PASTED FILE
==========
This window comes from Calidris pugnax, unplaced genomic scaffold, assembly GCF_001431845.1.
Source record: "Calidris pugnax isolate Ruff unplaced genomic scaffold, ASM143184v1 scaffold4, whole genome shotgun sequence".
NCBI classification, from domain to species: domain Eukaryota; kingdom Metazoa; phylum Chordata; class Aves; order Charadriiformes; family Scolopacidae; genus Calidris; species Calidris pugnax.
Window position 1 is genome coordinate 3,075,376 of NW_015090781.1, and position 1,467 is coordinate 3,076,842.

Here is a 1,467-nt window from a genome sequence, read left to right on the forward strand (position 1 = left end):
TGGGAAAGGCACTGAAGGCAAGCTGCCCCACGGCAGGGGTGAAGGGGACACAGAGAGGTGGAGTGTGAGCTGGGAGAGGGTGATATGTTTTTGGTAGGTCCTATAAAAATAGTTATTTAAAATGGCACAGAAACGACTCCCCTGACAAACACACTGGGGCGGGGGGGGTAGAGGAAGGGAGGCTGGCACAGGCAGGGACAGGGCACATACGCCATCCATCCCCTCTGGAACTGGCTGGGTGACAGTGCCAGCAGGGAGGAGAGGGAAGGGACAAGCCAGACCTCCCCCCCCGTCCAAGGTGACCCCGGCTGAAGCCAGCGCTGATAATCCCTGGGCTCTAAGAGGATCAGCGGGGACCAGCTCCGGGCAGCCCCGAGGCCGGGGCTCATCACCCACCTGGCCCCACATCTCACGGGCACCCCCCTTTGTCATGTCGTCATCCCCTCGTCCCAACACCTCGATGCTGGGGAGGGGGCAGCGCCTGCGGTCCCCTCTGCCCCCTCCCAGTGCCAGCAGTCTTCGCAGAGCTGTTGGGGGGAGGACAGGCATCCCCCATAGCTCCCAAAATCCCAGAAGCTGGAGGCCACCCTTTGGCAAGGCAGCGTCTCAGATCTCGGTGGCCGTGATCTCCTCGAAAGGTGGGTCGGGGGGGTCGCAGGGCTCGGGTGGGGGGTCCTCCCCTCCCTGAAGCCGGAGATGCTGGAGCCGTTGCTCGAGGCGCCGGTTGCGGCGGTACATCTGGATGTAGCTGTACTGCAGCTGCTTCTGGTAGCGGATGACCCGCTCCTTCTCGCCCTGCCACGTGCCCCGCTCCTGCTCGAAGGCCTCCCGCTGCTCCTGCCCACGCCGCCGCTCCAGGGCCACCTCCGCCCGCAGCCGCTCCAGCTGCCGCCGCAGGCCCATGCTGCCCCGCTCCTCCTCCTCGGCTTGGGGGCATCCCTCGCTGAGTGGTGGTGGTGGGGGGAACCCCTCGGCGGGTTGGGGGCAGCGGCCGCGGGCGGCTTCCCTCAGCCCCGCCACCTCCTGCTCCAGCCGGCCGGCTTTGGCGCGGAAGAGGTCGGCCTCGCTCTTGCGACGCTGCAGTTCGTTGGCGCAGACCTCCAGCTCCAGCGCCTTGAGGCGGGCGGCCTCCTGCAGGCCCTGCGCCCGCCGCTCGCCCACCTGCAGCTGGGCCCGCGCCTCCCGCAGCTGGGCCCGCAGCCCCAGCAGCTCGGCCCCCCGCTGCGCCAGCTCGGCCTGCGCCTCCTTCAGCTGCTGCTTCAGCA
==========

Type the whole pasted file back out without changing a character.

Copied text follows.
This window comes from Calidris pugnax, unplaced genomic scaffold, assembly GCF_001431845.1.
Source record: "Calidris pugnax isolate Ruff unplaced genomic scaffold, ASM143184v1 scaffold4, whole genome shotgun sequence".
NCBI classification, from domain to species: domain Eukaryota; kingdom Metazoa; phylum Chordata; class Aves; order Charadriiformes; family Scolopacidae; genus Calidris; species Calidris pugnax.
Window position 1 is genome coordinate 3,075,376 of NW_015090781.1, and position 1,467 is coordinate 3,076,842.

Here is a 1,467-nt window from a genome sequence, read left to right on the forward strand (position 1 = left end):
TGGGAAAGGCACTGAAGGCAAGCTGCCCCACGGCAGGGGTGAAGGGGACACAGAGAGGTGGAGTGTGAGCTGGGAGAGGGTGATATGTTTTTGGTAGGTCCTATAAAAATAGTTATTTAAAATGGCACAGAAACGACTCCCCTGACAAACACACTGGGGCGGGGGGGGTAGAGGAAGGGAGGCTGGCACAGGCAGGGACAGGGCACATACGCCATCCATCCCCTCTGGAACTGGCTGGGTGACAGTGCCAGCAGGGAGGAGAGGGAAGGGACAAGCCAGACCTCCCCCCCCGTCCAAGGTGACCCCGGCTGAAGCCAGCGCTGATAATCCCTGGGCTCTAAGAGGATCAGCGGGGACCAGCTCCGGGCAGCCCCGAGGCCGGGGCTCATCACCCACCTGGCCCCACATCTCACGGGCACCCCCCTTTGTCATGTCGTCATCCCCTCGTCCCAACACCTCGATGCTGGGGAGGGGGCAGCGCCTGCGGTCCCCTCTGCCCCCTCCCAGTGCCAGCAGTCTTCGCAGAGCTGTTGGGGGGAGGACAGGCATCCCCCATAGCTCCCAAAATCCCAGAAGCTGGAGGCCACCCTTTGGCAAGGCAGCGTCTCAGATCTCGGTGGCCGTGATCTCCTCGAAAGGTGGGTCGGGGGGGTCGCAGGGCTCGGGTGGGGGGTCCTCCCCTCCCTGAAGCCGGAGATGCTGGAGCCGTTGCTCGAGGCGCCGGTTGCGGCGGTACATCTGGATGTAGCTGTACTGCAGCTGCTTCTGGTAGCGGATGACCCGCTCCTTCTCGCCCTGCCACGTGCCCCGCTCCTGCTCGAAGGCCTCCCGCTGCTCCTGCCCACGCCGCCGCTCCAGGGCCACCTCCGCCCGCAGCCGCTCCAGCTGCCGCCGCAGGCCCATGCTGCCCCGCTCCTCCTCCTCGGCTTGGGGGCATCCCTCGCTGAGTGGTGGTGGTGGGGGGAACCCCTCGGCGGGTTGGGGGCAGCGGCCGCGGGCGGCTTCCCTCAGCCCCGCCACCTCCTGCTCCAGCCGGCCGGCTTTGGCGCGGAAGAGGTCGGCCTCGCTCTTGCGACGCTGCAGTTCGTTGGCGCAGACCTCCAGCTCCAGCGCCTTGAGGCGGGCGGCCTCCTGCAGGCCCTGCGCCCGCCGCTCGCCCACCTGCAGCTGGGCCCGCGCCTCCCGCAGCTGGGCCCGCAGCCCCAGCAGCTCGGCCCCCCGCTGCGCCAGCTCGGCCTGCGCCTCCTTCAGCTGCTGCTTCAGCA